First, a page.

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Is there a mechanism of timing or delaying the expression of gap genes?

Summary Gap genes are expressed in presence of the right combination and amount of transcription factors. But is there any additional mechanism of timing the expression of the gap genes to ensure ...
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1answer
23 views

Cloning a coding gene into a non-expression vector

Does it make any sense to clone a CODING gene into a NON-expression vector? doing this will only give us multiple copies of the gene, while we could run PCR instead (Let's say we know the gene ...
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1answer
54 views

Are modern gene-editing techniques capable of creating genetically-superior versions of humans? [closed]

Can we alter the DNA in, say, a small-framed, low muscle mass male to those of elite bodybuilders? Can we alter the DNA sequence that stops balding and hair loss? How about the genes responsible for ...
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1answer
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Question: What is CINWntUp and CINnormL?

What is CINWntUp and CINnormL? I read a paper that uses this two things as classes but Im not sure what they represent. I imply that CIN is referring to Chromosomal instability but I don't know what ...
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1answer
27 views

Gene expression: which allele is considered?

For human beings, we have two copies of each gene inherited from the parents. The question is, when referring to gene expression, which copy (or allele) is considered?
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1answer
73 views

Is there a resource to query gene expression similarity? Stratified by sex?

We developed such a resource. The editors of "Bioinformatics" (at OUP) rejected the paper on the grounds that we did not run a comparison with "state-of-the-art" [similar] resources. Can someone help ...
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1answer
40 views

How is the timing of gene expression controlled in developing embryo? [closed]

I understand how cell differentiation works in general (gradients of homeobox proteins etc), but how is timing controlled? Why do some genes switch on at a very specific moment of development and then ...
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2answers
50 views

identification of differentially expressed genes in RNA-seq analysis [closed]

I am using four different packages (viz. EBSeq, DESeq2, edgeR, LPEseq) for identification of differential genes. Now I am confused whose fold change value should I take for further downstream ...
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2answers
296 views

How does transcription end?

In rho-dependent termination in prokaryotes, how does RNA polymerase “know” that it has reached the end of a gene and that it has to stop so that the rho-factor can bind mRNA’s rut site? Is there a ...
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1answer
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About Frameshift Mutation

I am coding a DNA translater, based on the homosapiens genome, & i knowing that the data provided from NCBI is surely not 100% precise (there may be some base changes / removes etc...) , & i ...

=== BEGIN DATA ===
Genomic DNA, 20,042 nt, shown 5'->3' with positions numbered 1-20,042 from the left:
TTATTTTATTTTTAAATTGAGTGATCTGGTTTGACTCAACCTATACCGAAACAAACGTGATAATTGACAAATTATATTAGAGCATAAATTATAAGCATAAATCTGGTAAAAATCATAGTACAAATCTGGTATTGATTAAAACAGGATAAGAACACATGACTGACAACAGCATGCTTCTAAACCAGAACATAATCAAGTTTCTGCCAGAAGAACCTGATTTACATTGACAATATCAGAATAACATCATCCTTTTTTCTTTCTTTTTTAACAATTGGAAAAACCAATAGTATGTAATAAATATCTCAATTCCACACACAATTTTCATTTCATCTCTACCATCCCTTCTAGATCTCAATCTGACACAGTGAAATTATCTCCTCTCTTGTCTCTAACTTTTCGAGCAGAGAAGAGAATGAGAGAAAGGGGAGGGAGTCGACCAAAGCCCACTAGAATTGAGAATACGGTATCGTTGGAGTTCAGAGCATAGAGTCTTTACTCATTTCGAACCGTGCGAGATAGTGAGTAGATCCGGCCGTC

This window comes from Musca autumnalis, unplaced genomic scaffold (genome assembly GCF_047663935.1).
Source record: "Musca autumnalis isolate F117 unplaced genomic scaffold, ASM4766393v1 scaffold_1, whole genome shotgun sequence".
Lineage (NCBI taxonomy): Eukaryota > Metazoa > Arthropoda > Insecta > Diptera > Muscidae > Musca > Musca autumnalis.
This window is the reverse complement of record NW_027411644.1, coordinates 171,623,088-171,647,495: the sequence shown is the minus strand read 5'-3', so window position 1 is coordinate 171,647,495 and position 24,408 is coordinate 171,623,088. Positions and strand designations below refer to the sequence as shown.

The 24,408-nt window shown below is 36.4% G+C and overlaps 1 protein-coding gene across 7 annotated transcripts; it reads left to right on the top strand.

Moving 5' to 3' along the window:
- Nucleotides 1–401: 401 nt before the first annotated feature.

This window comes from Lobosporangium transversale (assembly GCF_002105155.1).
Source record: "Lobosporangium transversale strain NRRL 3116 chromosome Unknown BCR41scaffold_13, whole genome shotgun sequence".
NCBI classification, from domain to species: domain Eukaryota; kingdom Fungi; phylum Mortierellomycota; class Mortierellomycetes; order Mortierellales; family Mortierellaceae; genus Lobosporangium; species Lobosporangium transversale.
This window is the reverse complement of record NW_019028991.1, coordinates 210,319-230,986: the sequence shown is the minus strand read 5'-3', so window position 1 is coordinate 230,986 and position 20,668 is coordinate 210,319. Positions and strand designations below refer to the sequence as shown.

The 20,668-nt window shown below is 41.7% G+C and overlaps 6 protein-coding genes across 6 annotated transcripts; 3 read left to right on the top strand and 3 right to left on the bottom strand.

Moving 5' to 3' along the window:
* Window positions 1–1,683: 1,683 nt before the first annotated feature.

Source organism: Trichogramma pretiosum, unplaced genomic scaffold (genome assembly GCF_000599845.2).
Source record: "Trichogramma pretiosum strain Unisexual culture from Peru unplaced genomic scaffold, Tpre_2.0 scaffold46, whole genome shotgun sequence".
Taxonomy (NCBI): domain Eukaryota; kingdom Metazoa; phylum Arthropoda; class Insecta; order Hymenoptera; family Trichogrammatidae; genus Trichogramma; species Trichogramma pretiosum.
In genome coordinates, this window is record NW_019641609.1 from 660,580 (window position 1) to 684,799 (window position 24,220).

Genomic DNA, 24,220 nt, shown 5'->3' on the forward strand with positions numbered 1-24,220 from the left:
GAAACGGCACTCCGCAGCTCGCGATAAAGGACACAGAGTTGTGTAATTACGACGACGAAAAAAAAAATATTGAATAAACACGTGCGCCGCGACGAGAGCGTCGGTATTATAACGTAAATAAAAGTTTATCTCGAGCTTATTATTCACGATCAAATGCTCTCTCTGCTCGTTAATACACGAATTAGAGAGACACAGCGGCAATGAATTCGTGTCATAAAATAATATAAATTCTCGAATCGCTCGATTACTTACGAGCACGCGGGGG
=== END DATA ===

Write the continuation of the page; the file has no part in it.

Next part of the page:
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1answer
40 views

What is the role of CRISPR-dCas9 in gRNA-dCas9 transcription regulator complexes?

In this paper, I read that mutant versions of Cas proteins such as a deactivated Cas9 (dCas9) are used alongside a guide-RNA (gRNA) to form variants of CRISPR tool that can function as transcription ...
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Preprocessing microarray data to detect increased male expression variance due to dosage compensation?

I am currently working with a dataset from a large microarray experiment where one of the aims is to look for evidence of the predicted doubling of variance in expression on the X chromosome in ...
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2answers
41 views

What happens to the complementary base when the other undergoes a base substitution mutation?

From what I know only the base pairs A and T/U, or G and C can occur due to hydrogen bonding. So if a base substitution mutation occurs, say an A is replaced by a C on the strand, does it affect only ...
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Increasing my PCR efficiency to be able to better visualise my bands

I run an electrophoresis in agarose gel and my expected bands are extremely week, is even hard to see them. It looks I need to increase my PCR efficiency. I have read about a Hot start setp, which ...
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0answers
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How are animal patterns encoded in the dna?

After seeing the patterns on the feathers of a argusianus argus pheasant (shown below), I am curious where is the information that encodes a pattern for a particular bird, and what form is this ...
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qPCR: Huge variation in fold change of genes between biological replicates

I am trying to validate my RNAseq data by doing qpcr for which I am looking at the fold change of few genes across various timepoints of treatment conditions. I am getting huge amount of variation (in ...
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1answer
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Can the environment affect genes and adaptation in offspring?

I recently read several articles that believe that environment can affect gene expression and this change will transfer down to the children. Some theorists believe that random mutations are more rare ...